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Re: Finishing up, explaining FLT Proof conclusion
Posted:
Jul 28, 2001 10:49 AM


Paul Sperry <plsperry@sc.rr.com> wrote in message news:<plsperryC8BAC4.22472227072001@news1.southeast.rr.com>... > In article <3c65f87.0107260355.2f17224e@posting.google.com>, > jstevh@msn.com (James Harris) wrote: > > > Paul Sperry <plsperry@sc.rr.com> wrote in message > > news:<plsperry3C9F3E.00043026072001@news2.southeast.rr.com>... > > > In article <3c65f87.0107251356.16778672@posting.google.com>, > > > jstevh@msn.com (James Harris) wrote: > > > [...] > > > > So, let me reemphasize my point, by asking you a simple question: > > > > > > > > Can you start with integers and end up in the field of rationals with > > > > fractions...your regular old garden variety fraction like 1/2...using > > > > only addition and multiplication? > > > > > > > > > > Yes, I can. The construction is standard, routine and well known: > > > On the subset S of the set Z x Z of ordered pairs of integers consisting > > > of all pairs (a,b) with b != 0, define (a,b)==(a',b') iff > > > a * b' = a' * b where "*" is integer multiplicaion. > > > > "standard", "well known" and CIRCULAR. > > > > Folks, he's saying that in integers, just say that 2b = 3, claim that > > b "exists" (which he can't prove, so he must base it on some > > principle, which basically just says it exists), and presto > > magico!you have a fraction. > > > [...] > Am I the only one that finds James' response odd? Nowhere in my post did > I allude to solutions to equations of the form a*x=b yet James comes up > with 2b=3. He then accuses me of using the non existent "b" as a > fraction. > > Of course that is exactly what one would like to do: adjoin to the > integers all solutions to equations of the form a*x=b. If one tries > that, there are immediate problems but why not use the polynomials > themselves? Let Q be the set of all linear polynomials with integer > coefficients so that 2xb becomes the solution to itself  sort of. > Since 2x3 and 4x6 have the same roots an equivalence relation must be > introduced. The move to ordered pairs just simplifies notation.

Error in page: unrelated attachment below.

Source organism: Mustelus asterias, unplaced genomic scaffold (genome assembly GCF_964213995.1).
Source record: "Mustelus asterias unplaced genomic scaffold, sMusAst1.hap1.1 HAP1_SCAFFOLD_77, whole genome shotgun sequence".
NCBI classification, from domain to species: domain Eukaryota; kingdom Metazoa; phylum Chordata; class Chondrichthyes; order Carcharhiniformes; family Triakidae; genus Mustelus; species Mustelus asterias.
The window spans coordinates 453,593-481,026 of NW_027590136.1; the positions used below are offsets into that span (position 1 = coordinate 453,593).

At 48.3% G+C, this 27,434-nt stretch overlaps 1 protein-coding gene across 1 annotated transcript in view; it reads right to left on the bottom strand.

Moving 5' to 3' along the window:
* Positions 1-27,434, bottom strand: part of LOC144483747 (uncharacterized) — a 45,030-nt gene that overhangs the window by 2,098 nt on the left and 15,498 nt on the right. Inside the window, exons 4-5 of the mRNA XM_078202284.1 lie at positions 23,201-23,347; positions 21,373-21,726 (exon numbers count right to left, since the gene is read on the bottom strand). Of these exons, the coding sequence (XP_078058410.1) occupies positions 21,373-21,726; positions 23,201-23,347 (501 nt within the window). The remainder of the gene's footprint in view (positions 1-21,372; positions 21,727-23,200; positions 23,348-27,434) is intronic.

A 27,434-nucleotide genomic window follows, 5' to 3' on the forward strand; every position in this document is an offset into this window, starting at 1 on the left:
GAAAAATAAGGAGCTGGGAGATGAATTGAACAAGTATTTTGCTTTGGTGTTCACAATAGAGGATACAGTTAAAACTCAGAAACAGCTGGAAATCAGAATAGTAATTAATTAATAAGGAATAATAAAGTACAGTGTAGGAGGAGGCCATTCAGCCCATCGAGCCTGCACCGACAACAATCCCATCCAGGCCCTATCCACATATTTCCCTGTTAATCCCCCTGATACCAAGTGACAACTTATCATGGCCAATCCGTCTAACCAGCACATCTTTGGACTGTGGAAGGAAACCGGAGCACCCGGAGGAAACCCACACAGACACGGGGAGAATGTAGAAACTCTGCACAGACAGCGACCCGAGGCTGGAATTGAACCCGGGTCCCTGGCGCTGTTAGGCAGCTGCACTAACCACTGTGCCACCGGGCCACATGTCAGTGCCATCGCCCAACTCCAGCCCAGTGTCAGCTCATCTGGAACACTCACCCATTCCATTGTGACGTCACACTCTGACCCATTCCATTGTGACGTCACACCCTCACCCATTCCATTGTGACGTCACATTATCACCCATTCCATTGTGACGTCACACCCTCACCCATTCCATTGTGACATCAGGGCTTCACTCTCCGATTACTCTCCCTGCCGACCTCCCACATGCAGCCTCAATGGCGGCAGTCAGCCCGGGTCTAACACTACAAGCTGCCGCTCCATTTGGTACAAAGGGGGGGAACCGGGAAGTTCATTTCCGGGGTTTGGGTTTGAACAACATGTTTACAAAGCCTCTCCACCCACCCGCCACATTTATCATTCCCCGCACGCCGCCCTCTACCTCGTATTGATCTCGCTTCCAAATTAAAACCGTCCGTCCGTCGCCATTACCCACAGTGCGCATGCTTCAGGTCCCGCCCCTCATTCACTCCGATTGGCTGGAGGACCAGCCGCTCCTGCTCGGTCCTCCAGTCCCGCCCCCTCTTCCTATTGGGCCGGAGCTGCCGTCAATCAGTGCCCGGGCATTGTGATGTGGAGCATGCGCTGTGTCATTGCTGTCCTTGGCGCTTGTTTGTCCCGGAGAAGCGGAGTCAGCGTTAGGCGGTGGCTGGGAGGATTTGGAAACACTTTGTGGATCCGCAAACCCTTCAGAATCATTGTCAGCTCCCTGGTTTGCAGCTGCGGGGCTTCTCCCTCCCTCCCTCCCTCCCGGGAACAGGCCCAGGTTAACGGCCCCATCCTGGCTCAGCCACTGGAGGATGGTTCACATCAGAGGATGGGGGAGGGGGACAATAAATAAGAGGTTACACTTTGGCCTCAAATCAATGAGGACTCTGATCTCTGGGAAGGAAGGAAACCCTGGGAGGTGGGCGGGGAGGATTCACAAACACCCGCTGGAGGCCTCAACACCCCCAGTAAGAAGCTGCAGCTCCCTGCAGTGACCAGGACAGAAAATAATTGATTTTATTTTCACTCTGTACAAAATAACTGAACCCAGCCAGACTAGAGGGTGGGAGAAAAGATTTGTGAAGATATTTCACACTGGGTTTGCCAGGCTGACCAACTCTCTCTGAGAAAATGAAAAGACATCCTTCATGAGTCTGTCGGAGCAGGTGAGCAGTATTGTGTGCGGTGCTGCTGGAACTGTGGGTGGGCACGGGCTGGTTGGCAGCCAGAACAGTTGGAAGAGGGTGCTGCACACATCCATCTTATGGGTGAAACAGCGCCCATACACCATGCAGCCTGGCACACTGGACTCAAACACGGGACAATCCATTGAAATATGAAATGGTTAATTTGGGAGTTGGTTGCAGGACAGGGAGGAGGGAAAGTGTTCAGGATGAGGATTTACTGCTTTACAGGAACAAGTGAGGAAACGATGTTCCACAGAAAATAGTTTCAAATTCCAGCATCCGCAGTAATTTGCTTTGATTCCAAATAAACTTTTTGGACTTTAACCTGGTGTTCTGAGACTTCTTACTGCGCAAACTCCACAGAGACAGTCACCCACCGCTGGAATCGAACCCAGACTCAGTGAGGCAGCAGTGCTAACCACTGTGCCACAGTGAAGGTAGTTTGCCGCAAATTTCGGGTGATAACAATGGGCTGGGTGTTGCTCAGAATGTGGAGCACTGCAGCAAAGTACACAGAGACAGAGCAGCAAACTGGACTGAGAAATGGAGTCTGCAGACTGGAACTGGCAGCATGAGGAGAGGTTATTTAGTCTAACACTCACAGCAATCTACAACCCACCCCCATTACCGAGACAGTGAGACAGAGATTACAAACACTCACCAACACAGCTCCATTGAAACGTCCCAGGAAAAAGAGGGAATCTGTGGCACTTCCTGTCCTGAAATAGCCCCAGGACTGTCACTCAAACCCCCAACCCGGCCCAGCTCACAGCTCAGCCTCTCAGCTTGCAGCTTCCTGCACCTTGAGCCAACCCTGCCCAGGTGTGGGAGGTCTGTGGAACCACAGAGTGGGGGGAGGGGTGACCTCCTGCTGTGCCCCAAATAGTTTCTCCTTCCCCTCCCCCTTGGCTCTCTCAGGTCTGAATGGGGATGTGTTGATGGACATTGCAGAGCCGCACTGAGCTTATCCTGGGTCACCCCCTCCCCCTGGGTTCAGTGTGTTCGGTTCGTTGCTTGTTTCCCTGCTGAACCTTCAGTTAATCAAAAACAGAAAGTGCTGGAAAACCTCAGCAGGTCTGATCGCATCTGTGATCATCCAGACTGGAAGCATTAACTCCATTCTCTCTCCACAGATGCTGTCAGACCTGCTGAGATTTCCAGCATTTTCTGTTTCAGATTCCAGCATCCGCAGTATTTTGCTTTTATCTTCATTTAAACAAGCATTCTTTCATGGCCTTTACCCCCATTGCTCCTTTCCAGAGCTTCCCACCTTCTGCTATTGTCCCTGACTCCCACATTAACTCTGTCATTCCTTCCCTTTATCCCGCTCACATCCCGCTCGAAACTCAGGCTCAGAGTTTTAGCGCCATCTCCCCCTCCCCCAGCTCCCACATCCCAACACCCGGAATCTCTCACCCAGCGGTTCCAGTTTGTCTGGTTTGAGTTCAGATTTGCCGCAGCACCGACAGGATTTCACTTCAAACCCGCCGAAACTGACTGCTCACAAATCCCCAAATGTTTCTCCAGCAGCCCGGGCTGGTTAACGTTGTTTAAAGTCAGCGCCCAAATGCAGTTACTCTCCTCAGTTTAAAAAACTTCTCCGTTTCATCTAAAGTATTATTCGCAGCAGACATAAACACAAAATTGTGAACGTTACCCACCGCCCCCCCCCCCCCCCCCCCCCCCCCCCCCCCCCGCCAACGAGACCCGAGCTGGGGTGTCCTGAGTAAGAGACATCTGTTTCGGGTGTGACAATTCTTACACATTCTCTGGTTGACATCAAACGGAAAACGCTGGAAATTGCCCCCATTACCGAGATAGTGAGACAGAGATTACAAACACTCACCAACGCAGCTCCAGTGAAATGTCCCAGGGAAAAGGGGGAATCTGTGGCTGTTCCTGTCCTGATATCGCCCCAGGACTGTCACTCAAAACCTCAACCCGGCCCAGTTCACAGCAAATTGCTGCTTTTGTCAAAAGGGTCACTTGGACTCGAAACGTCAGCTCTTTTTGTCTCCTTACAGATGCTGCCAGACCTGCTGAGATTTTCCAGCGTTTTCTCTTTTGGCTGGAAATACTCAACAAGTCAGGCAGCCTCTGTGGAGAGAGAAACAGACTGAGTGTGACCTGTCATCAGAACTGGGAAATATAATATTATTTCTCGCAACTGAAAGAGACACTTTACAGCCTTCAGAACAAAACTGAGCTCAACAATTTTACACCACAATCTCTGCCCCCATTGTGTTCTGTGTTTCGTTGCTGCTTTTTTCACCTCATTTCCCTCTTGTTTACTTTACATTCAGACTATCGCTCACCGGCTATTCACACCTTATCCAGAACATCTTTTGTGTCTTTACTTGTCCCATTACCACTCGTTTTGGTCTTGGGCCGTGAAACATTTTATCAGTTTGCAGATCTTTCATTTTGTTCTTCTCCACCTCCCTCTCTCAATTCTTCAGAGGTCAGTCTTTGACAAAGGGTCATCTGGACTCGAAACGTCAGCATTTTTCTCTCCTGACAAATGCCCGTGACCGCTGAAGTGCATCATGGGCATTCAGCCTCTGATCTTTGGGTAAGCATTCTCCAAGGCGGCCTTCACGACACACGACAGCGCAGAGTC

Finally, at least you get to the heart of the problem.
Mathematicians want to be able to solve everything, and
2x = 1, looks like something that's always solvable.
After all, it's simple enough, but the trouble comes in because it involves set operations.
So, properly written it's given a set 1, x equals half its members if the total number of members of the set is even.
Basically, mathematicians are mixing in a lot of different things.
The 1 is a set, with members, whereas the x is a partial count of members.
Now how about this?
Let 1 represent a set with an odd number of members, then
2x = 1 is FALSE.
The problem is that mathematicians DECIDED that 2x = 1 is true in this case as well.
The issue has to do with a problem with the concept that everything in mathematics ultimately involves set operations. So people LOOK at 2x = 1 and figure there should just be some general way where it's always, always, ALWAYS true, which violates set theory.
But that kind of error doesn't show up in the real world because you're forced to follow set theory (humanity has no choice), while for "pure" math, you can just get it all wrong as long as other people will tell you it's right.
But ultimately you run into an impasse, with something like Fermat's Last Theorem, because doing the math wrong has a price.
That price extends beyond math that isn't considered practical because the Universe doesn't have to do all of Her math with counting numberslike human beings have chosen to do up until this point.
So, if you can't get past the baby steps, what does that tell Her?
James Harris